How Freddie Hubbard Mixes Jazz and Rock

hubbardAs a musician, some of the most interesting musical pieces and moments within pieces come from the unique blending of various musical styles into a single piece, or even a single phrase.

One of my favorite examples of this comes from trumpeter Freddie Hubbard.

Hubbard became famous primarily as a jazz trumpet player, and appears on some pretty famous albums, along with other jazz icons like Art Blakey, Max Roach, Bill Evans, John Coltrane, and his own group, The Freddie Hubbard Quintet.

One of his most famous pieces is a tribute to another legendary trumpeter, Clifford Brown, who died tragically in a car accident while still in his 20s.

Here’s Freddie Hubbard playing the now standard tune, I Remember Clifford:


See his full discography here.

Freddie Hubbard and Billy Joel

In the late 60s and early 70s, Hubbard began experimenting with a variety of different musical styles, including the blending of traditional jazz elements with rock tunes.

The best example of this is his collaboration with Billy Joel on the 52nd Street album.

Hubbard shines out across the album with a number of great jazz solos, and the band in turn opens up the form of the song to allow for the extended quasi-improvised sections.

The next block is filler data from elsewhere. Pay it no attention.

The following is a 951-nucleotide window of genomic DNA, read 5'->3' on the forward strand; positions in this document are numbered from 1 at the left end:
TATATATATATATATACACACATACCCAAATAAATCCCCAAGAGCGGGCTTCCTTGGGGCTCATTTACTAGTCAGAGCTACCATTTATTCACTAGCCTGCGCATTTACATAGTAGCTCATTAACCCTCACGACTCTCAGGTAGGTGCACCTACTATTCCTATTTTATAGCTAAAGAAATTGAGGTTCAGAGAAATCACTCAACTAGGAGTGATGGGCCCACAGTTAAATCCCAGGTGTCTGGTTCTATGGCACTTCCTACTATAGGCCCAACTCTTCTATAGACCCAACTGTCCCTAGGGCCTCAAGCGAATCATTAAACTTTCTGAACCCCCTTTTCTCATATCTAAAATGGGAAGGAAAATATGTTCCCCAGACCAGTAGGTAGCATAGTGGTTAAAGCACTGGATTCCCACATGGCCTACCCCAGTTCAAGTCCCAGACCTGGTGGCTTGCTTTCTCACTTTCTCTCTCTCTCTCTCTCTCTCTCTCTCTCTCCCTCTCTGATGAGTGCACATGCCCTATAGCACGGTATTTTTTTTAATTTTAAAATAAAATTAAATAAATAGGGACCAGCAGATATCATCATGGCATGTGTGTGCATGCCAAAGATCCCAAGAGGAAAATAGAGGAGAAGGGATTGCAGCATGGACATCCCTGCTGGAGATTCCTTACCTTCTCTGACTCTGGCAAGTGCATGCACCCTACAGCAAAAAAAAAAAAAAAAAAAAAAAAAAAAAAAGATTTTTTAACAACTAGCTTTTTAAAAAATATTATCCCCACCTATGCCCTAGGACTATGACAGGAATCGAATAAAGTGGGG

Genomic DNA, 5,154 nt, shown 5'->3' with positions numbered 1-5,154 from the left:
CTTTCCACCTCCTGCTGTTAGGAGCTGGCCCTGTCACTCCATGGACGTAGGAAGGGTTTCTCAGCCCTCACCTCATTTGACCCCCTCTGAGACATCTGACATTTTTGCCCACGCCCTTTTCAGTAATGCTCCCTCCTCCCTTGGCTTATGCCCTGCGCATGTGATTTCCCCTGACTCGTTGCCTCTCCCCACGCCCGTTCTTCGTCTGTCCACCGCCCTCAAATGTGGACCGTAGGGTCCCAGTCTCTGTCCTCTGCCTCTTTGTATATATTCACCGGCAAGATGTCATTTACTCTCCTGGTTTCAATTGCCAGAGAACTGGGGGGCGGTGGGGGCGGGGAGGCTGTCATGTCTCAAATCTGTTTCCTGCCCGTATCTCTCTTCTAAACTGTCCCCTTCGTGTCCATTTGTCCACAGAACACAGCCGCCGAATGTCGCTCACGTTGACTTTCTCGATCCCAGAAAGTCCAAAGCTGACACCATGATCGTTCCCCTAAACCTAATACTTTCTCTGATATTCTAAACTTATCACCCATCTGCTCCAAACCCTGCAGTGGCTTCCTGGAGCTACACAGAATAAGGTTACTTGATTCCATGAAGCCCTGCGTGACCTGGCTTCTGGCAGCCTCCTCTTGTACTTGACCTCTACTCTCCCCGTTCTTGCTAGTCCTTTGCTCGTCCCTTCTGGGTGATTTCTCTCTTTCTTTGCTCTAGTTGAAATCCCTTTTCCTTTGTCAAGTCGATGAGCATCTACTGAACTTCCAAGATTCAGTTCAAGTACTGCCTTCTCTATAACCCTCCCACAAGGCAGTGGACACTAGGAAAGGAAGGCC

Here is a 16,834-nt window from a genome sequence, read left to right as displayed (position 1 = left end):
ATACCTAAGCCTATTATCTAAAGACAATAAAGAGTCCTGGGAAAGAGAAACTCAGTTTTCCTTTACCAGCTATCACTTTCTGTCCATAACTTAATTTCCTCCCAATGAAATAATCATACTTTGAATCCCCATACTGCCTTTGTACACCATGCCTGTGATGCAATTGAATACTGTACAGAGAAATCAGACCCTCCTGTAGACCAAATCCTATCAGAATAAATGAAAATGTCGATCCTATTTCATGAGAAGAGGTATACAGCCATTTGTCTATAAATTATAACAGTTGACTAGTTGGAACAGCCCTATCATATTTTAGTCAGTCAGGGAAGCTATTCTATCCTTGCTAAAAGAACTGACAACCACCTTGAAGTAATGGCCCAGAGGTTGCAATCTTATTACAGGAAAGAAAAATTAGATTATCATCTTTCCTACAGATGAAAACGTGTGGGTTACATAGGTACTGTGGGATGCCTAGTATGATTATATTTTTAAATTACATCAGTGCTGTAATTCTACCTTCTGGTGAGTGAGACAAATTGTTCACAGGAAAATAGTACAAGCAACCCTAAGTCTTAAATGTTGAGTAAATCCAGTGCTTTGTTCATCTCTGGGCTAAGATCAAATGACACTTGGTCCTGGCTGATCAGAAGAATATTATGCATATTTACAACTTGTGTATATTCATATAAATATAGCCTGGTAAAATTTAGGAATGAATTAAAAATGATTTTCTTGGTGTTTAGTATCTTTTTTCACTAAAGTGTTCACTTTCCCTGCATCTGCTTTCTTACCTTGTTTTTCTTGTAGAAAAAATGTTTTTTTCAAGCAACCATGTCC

Listen to the blend of styles in this recording of Zanzibar:

Keith Jarrett’s Piano

keith jarrettIn my opinion, Keith Jarrett is absolutely one of the best jazz pianists of all time, and even ranks in the top handful of top jazz musicians ever to walk the stage.

His performances emanate his musicianship and feeling, in a way that can’t be conveyed on a simple audio recording.

While many people feel that Jarrett’s on stage demeanor, wherein he dances around the piano and sings scat as he improvises his solo lines, is distracting, I think it’s evidence of one of the greatest performers of the 20th century.

To me, it is impossible to listen to Jarrett without becoming enraptured in the raw musicality of his lines. His ability to move from complex runs and harmonic constructions to simple lines any beginner could play is flawless, and the juxtaposition of these two elements is a huge part of what makes his solos so magical.

Check out the video below to see for yourself!